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credit-reportCorrecting your credit report

Making mistakes is an unavoidable hassle of being human. The same can be said of many companies (they are, after all, run by people). But when a credit bureau makes a mistake on your credit report, it can be costly—both emotionally, due to the stress of having to fix it, and financially due to the higher interest rates you might be charged.

Thankfully, your credit report is not set in stone and can be corrected. It’s up to you, however, to make sure that happens. And doing so is as easy as 1, 2, 3.

1. Get your reports

Get a copy of your credit report from all three bureaus (Experian, Equifax, and TransUnion—learn how at the end of this post). While you might be thinking, “Thank you, Captain Obvious!” let me explain: I have had numerous people complain about their credit report as if it is one single document. But it’s not. There are three reports, and each can have wildly different information. This is why it’s vital you get your copy from all of them.

The best place to do that is In fact, it is the only site legally designated to give you copies from all three bureaus each year. Some sites might have “free” in their name or promise free access, but there is often a fee hidden in the fine print. So your best bet is to stick with You’ll also need to have some information at the ready:

  • Full name (including maiden name)
  • Complete current address/phone number
  • Previous addresses (if you’ve moved in the past 2 years)
  • Date of birth
  • Social security number

For security reasons, you will also be asked about something only you would likely know, such as where you lived in 1998 or the monthly payment on a loan you have.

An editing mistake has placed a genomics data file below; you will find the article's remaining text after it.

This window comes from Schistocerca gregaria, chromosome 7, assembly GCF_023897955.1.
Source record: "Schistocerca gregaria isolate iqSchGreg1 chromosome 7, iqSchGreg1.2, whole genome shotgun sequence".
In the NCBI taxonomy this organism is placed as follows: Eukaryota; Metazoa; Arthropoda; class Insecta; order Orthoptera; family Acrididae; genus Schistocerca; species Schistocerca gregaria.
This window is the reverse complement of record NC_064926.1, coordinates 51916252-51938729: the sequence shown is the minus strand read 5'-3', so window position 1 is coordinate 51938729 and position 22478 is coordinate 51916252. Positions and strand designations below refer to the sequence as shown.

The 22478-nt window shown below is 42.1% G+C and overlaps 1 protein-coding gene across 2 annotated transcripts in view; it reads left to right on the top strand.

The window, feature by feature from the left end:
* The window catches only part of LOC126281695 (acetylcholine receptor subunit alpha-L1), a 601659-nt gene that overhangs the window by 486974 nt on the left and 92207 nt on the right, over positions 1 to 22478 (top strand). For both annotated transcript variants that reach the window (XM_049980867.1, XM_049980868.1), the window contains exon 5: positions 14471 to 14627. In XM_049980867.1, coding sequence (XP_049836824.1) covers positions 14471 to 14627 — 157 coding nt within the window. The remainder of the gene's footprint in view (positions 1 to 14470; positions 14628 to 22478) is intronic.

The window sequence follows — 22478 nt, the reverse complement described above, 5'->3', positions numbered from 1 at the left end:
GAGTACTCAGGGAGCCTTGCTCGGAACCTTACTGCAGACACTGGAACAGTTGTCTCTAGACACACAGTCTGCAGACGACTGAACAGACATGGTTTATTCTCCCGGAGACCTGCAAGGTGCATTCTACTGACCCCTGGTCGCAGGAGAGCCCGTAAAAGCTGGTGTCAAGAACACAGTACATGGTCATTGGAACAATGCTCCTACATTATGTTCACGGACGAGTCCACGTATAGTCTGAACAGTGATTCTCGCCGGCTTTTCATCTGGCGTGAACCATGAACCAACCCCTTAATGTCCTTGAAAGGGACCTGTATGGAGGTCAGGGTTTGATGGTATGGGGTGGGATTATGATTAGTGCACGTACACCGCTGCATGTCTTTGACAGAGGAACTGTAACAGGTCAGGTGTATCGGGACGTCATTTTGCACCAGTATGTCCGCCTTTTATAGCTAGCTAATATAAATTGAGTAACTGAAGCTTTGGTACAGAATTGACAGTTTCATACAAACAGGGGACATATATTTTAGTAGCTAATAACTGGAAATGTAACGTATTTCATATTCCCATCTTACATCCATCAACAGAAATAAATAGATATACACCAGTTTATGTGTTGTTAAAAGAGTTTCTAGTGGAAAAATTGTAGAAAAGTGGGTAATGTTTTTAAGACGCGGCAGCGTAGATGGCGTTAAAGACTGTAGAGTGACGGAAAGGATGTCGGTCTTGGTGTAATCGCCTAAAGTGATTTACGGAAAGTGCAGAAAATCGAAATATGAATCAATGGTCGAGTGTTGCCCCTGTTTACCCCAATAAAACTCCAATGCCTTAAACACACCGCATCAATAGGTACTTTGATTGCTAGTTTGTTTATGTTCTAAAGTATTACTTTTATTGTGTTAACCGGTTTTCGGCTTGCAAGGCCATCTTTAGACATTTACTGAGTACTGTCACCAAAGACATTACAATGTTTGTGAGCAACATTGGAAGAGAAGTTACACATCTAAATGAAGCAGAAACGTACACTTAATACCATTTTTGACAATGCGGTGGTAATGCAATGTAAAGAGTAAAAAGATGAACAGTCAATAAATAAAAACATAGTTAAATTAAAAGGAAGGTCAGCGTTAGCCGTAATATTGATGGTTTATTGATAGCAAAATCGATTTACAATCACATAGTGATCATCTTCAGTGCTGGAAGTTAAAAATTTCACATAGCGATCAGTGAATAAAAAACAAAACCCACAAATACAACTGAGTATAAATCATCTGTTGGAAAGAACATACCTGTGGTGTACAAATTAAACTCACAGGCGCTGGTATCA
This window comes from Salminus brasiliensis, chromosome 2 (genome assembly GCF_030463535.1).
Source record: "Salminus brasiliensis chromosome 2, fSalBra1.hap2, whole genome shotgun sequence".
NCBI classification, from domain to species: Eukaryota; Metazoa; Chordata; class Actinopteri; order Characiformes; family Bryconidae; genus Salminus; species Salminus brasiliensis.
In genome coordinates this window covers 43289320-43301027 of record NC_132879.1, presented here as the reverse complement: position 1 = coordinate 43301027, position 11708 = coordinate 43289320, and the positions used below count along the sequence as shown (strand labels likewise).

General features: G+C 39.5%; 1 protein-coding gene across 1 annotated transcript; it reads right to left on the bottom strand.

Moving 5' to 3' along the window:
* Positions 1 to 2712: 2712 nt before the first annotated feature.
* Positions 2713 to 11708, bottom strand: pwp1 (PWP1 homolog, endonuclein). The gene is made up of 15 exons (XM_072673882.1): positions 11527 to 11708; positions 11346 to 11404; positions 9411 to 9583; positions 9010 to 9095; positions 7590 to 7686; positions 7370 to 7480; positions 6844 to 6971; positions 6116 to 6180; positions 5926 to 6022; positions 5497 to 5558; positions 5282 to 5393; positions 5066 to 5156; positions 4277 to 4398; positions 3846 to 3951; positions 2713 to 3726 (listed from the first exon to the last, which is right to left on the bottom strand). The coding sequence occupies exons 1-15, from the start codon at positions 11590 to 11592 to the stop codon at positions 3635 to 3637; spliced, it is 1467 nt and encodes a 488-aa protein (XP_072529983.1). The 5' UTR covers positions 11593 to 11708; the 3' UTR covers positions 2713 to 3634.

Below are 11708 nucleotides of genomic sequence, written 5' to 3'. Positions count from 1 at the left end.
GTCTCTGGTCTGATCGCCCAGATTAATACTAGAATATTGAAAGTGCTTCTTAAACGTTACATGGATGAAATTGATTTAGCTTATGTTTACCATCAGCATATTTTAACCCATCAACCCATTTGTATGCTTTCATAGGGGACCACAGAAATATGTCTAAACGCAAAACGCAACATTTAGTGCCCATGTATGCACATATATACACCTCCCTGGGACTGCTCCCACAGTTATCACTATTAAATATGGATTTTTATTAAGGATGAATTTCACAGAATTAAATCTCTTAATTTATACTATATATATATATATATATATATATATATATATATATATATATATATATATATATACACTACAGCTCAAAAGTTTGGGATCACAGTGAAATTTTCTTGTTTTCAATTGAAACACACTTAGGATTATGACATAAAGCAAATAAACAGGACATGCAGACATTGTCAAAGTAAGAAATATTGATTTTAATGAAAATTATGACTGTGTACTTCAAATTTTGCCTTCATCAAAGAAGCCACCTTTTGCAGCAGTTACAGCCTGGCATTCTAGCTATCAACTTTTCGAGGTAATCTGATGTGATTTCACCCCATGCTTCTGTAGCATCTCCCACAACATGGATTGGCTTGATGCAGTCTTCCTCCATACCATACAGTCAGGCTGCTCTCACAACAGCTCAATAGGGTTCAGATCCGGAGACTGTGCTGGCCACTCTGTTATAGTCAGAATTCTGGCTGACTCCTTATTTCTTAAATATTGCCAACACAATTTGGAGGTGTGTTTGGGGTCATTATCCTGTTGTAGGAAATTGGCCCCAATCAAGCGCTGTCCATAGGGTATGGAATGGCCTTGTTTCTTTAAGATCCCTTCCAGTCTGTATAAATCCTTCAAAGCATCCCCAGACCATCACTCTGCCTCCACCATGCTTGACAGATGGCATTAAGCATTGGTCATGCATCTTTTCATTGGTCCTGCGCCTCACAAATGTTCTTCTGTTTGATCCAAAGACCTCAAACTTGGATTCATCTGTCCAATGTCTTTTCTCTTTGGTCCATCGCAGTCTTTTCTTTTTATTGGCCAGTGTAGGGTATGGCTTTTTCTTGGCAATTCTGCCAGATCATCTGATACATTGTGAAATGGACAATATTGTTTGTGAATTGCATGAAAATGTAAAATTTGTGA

2. List the errors

Make a list of any and all errors on each report. Make sure to include payments you made but weren’t given credit for, info on past jobs, even your past addresses—anything that is wrong. 

You then need to start collecting evidence that they have the wrong information. Keep in mind that the burden of proof is on you, not the credit bureau or the creditor. This means you’ll need to have rock-solid evidence to support your position. A good way is to print (or photocopy) a copy of your report and then highlight everything that is wrong. Then place your evidence in a folder (either physical or electronic – your preference) so it’s in one place and easy to access.

3. Contact the bureau(s) and creditor(s)

You’ll want to write a letter to each bureau outlining what is wrong on your report, and mail it with copies of your evidence (not the originals!) to the appropriate bureau. Make sure the letter is professional (you can find a sample on at the Federal Trade Commission’s website) and keep copies of all your correspondence. In fact, it’s best to use certified mail so you know when it was received and by whom.

If the error is with a creditor, the bureau will contact the creditor, and then contact you within 30 days to notify you of the creditor’s response.

If the creditor disagrees with your claim, you will have to deal with them directly. In this case, you should send letters (again, via certified mail or even fax so you have a record) “Validating the Debt,” which requires them to prove you owe what they say you do. From there, they will either agree and make the change, or disagree and explain why that is with their own evidence. While you can challenge their denial, only do so if you are 100% certain you are correct—it can take a lot of time and might even require the services of a lawyer.

Remember that it is up to you to monitor your credit report and ensure it is accurate. So check your reports once a year for free at and quickly ask for errors to be fixed. Your bank account—and your stress level—will both benefit.

Contact info



Exquifax Credit Information Services

PO Box 740241, Atlanta, GA 30374



Experian National Consumer Assistance Center

PO Box 2104, Allen, TX 75013



TransUnion LLC Consumer Disclosure Center

PO Box 1000, Chester, PA 19022

For more information on the complete dispute process, visit the Federal Trade Commission website at